‘Kony 2012’ dominates social media

Facebook and other social media outlets have been buzzing with the release of the new video “Kony 2012,” created by the charity Invisible Children. The documentary sheds light on Uganda’s tyrant Joseph Kony who is the leader of the Lord’s Resistance Army. Kony kidnaps children from Uganda and turns them into child-sex slaves or child soldiers. In 2005, he was convicted of war crimes but he has yet to be captured.

Sophomore Desiree Shields, who hopes to raise awareness, has created a Facebook group with a link to the video, a charity site and a petition. Currently, around 5,400 Facebook users have joined in the group and that number is increasing daily.

“Kony 2012 is a great organization that is trying to spread awareness of Joseph Kony,” Shields said. “I feel as if this actually is our generation’s time to prove itself, to show the world that we teens can make a difference if we put our minds to it.”

Shields and the other four hosts of the Facebook group are trying to organize fundraisers and sell shirts and bracelets to help the cause.

“Joseph Kony deserves to be brought to justice, and that’s exactly what we are working to do …  through our very highly populated Facebook group … or clubs that are beginning at schools. We will stop at nothing,” Shields said.

Senior Ankur Mehindru has a different perspective on the “Kony 2012” video. He said that instead of watching the 30-minute “Kony 2012” video, created by Jason Russell, teens should donate $1  to The American Institute of Philanthropy’s Africare program. Seventy-five percent of the money donated will go to the children of Uganda affected by Kony.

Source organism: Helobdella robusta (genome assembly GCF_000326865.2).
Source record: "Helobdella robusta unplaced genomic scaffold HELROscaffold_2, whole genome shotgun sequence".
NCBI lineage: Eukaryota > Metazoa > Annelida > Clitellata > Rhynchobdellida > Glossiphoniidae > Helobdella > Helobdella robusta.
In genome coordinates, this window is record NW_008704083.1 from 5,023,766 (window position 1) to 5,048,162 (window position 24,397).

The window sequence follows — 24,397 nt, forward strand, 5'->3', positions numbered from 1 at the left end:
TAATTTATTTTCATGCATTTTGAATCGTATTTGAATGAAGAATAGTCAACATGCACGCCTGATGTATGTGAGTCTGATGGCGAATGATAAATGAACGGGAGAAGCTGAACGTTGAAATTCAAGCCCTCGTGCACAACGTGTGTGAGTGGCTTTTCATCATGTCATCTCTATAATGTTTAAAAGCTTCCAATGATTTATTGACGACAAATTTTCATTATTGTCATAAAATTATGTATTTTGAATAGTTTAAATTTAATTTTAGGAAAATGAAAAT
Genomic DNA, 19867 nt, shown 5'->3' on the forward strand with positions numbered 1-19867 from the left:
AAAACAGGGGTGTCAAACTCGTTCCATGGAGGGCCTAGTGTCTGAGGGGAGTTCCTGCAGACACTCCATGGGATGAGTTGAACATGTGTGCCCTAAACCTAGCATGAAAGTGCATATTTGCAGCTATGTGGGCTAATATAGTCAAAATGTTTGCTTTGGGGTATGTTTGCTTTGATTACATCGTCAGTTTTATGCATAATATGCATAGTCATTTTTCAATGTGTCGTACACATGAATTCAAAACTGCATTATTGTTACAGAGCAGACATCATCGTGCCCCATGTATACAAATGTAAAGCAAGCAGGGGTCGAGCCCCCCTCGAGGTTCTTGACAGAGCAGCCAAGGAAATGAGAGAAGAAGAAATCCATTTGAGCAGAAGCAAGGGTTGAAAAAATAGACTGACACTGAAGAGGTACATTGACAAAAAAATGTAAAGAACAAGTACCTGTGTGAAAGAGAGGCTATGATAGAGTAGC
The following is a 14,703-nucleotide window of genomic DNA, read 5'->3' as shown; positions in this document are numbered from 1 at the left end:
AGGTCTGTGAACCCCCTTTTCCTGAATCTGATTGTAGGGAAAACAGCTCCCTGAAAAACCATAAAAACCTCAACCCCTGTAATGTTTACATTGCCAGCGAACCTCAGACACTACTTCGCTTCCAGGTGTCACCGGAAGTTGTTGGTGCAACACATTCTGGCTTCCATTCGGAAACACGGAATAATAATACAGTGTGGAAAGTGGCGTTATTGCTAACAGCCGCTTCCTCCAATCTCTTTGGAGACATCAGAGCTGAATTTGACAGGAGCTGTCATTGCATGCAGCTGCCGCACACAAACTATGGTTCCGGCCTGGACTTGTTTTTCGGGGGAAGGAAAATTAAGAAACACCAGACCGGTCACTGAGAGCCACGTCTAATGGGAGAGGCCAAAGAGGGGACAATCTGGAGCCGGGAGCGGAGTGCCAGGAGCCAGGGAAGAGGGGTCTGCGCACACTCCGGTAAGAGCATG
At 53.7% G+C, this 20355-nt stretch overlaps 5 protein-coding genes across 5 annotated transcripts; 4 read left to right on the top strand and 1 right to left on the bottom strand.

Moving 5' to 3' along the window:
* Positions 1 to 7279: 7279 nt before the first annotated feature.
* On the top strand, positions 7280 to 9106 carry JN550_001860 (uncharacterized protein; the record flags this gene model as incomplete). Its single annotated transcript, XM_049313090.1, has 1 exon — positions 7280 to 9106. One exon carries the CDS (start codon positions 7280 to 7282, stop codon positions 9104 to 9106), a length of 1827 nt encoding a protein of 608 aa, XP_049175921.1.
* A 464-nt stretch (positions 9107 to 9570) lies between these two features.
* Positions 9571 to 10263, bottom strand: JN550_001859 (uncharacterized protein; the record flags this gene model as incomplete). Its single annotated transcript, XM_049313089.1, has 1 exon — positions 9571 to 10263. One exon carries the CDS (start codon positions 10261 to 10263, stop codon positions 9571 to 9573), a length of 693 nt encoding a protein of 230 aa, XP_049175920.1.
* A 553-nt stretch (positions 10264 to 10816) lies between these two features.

“I want to bring him to justice, but after doing some actual research instead of getting my information from one source that has been accused by multiple organizations for falsifying and manipulating its audience, I choose a better approach,” Mehindru said. “I would donate through Africare who sends at least 75 cents out of every dollar donated directly to Uganda to those affected.”

The senior also said it’s a waste of time to watch the video that will provide no help to those affected and that is directed to purposely manipulate the average American teenager’s emotions with a well-funded and well-edited propaganda piece.

“I’ve tried telling people this, yet I cannot get past their exterior ignorant shell which will only get its info from a video with a cute little boy in it and a cool audio track,” Mehindru said. “All I ask of people is to question things before blindly following them. Otherwise you’re basically a puppet following someone else’s orders. And even if you look into all the facts and still honestly believe that supporting this organization is the right thing to do, go ahead. As long as you make the decision, and not some blond surfer guy who just made a nice video.”

By Lindsay Gorham and Valerie Ferretti